18.3.2010 Lauri Nykopp
Adel Abidin in Kiasma 12.2. – 25.4.2010
These are great onomatopoeic words – words that evoke the aural phenomenon they are used to describe.
Ping has a contemporary connotation, too: the computer command ping sends a short data burst – a single packet – and listens for a single packet in reply. Since this tests the most basic function of an IP network (delivery of single packet), it’s easy to see how you can learn a lot from some `pings’.
Successful pinging means that a line of communication, a contact, is functional.
The ping is elemental in Adel Abidin’s current exhibition at the Museum of Contemporary Art Kiasma in Helsinki. Adel Abidin was born in 1973 in Bagdad, Iraq and lives and works presently in Finland. His works have been presented in the 2007 Venice biennale and in several other exhibitions in Europe and in the Middle East.
The new works are like ping messages and by stretching the meaning of the word “ping” to a visual language the works can be fully called onomatopoeic.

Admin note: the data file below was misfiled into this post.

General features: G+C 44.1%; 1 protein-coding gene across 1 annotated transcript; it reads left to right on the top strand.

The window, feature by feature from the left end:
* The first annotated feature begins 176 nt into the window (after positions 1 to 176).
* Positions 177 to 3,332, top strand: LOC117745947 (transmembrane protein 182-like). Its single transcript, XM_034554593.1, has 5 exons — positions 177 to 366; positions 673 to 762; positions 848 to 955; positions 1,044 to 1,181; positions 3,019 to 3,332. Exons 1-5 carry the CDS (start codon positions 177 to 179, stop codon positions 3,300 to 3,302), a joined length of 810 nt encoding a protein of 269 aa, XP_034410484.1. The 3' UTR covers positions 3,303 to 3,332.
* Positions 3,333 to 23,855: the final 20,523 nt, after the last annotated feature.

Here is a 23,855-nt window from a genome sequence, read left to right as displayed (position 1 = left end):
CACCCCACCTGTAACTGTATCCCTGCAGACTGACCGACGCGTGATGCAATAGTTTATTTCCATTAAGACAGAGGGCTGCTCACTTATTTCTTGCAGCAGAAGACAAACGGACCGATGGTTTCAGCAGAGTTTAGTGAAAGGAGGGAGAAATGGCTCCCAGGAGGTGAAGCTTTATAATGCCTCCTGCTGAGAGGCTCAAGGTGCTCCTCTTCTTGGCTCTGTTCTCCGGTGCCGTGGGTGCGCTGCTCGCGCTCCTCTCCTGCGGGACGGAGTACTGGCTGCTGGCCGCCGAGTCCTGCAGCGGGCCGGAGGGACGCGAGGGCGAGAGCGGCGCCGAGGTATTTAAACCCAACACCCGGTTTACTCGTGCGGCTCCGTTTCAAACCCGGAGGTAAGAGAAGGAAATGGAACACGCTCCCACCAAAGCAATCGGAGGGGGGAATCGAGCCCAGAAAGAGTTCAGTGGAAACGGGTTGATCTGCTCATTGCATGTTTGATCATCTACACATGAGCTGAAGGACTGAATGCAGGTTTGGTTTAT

Each of the five video installations called Bread of life (video, 06’34”, 2008-09), ON LIVES…(video, 04*33”, 2009), Ping-Pong (video, 03’44”, 2009), Hopscotch (video, 02’00”, 2009) and ´To Mohammed! To Mecca! ´! (neon sculpture, 2009) convey one clear idea. These are video works, works involving time, yes, but they are more related to still-life paintings and documentary photographs than to moving pictures as seen in a cinema.
Abidin has the skill of transforming a simple gesture into thought-provoking metaphor. In ”Bread of life” four men in Cairene nightclub musician attire drum up complex rhythms. Deadpan, a single shot of six and a half minutes, no edits, no artsy tricks. The setting and the light reminiscent of classic portraiture.
Caption: Adel Abidin: video still from ”Bread of life”, 2008-09, © Editions Artfact’Paris
But the drums are of durum. (In Arabic these words would be written the same.) Egyptian flat breads made out of wheat. It went largely unnoticed by the affluent Western countries that Egypt endured a severe crisis in 2008 when the cost of wheat increased far beyond the means of the huge part of the population, which constantly struggles for nourishment. Wheat is the main staple for these people.